Many people have had trouble getting their Atheros AR5007EG wireless devices to work on Linux, let alone getting it to inject data. There is a patch floating around on madwifi.org that allows operation on i386 machines using the MadWifi-ng driver.
I decided to take it a step further by applying the Aircrack-ng patch over the basic AR5007EG patch. Amazingly, it does work, and it works very well. I put the source package up for download here. Just unpack, make, and make install.
Remember, this is for 32-bit systems only. It enables support for the AR5007EG device and allows injection. With injection support, Aircrack-ng is a fun tool to try, as well as Airpwn. Stay legal and enjoy!
June 15, 2008: Cross-platform support is in the works! This is good news for owners of non-i386 systems.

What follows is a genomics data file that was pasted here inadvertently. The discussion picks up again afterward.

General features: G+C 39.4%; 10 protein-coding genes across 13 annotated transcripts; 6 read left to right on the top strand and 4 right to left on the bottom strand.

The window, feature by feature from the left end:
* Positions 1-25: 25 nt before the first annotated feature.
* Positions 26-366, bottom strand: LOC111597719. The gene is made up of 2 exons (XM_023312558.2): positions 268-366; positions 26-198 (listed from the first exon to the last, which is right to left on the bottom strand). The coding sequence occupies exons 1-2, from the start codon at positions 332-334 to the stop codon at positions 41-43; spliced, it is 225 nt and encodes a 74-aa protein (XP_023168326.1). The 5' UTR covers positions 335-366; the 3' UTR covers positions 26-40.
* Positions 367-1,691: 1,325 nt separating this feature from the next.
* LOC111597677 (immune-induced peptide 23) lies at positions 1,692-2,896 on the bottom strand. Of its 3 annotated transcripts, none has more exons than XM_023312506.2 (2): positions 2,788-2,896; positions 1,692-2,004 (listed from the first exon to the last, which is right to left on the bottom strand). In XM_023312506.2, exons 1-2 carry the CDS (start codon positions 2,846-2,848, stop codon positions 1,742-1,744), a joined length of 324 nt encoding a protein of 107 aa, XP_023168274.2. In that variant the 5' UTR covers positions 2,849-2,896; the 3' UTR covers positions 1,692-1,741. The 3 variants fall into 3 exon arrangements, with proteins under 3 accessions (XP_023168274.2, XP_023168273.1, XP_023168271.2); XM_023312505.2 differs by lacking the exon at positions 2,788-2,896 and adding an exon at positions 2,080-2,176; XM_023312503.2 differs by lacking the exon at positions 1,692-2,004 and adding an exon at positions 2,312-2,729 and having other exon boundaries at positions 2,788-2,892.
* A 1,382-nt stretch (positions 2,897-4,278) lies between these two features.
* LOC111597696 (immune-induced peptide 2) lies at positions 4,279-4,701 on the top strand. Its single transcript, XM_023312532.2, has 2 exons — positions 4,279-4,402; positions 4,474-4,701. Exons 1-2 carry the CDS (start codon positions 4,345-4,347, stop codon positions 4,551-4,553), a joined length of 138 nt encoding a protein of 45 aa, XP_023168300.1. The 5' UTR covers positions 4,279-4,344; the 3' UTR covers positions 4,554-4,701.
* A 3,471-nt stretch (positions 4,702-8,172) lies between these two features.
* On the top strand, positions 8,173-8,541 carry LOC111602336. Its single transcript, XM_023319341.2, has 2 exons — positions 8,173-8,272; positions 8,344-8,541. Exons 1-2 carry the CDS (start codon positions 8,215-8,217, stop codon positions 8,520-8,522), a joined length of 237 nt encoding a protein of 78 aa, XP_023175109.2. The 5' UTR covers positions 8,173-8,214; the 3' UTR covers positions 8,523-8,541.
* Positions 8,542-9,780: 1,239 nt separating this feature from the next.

July 29, 2008: This patch is now obsolete! Please refer to newer information.
October 10, 2008: Comments closed. Thank you, spammers.
I’ve been thinking about homebrewing a scanning tunneling microscope for a couple of years now, since finding out that it was possible. However, I did not have the engineering expertise to actually pull it off. Conceptually, the device is very simple. Basically, a sharp conductive probe is passed over a conductive sample, a voltage is established between the probe and the sample, and the tunneling current is constantly monitored. Using an STM, one can image a conductive surface down to the atomic level.
There are several challenges for the average hacker. The most daunting is that because nanotechnology is such a young field, one cannot just Google for this stuff and find usable plans for STM construction. I have found several potentially useful websites; since none of them describe workable projects with reasonable detail, I’ll be using them for ideas only. However, I intend to document this project as well as I can, for the benefit of future hackers of nanotechnology.
Read on »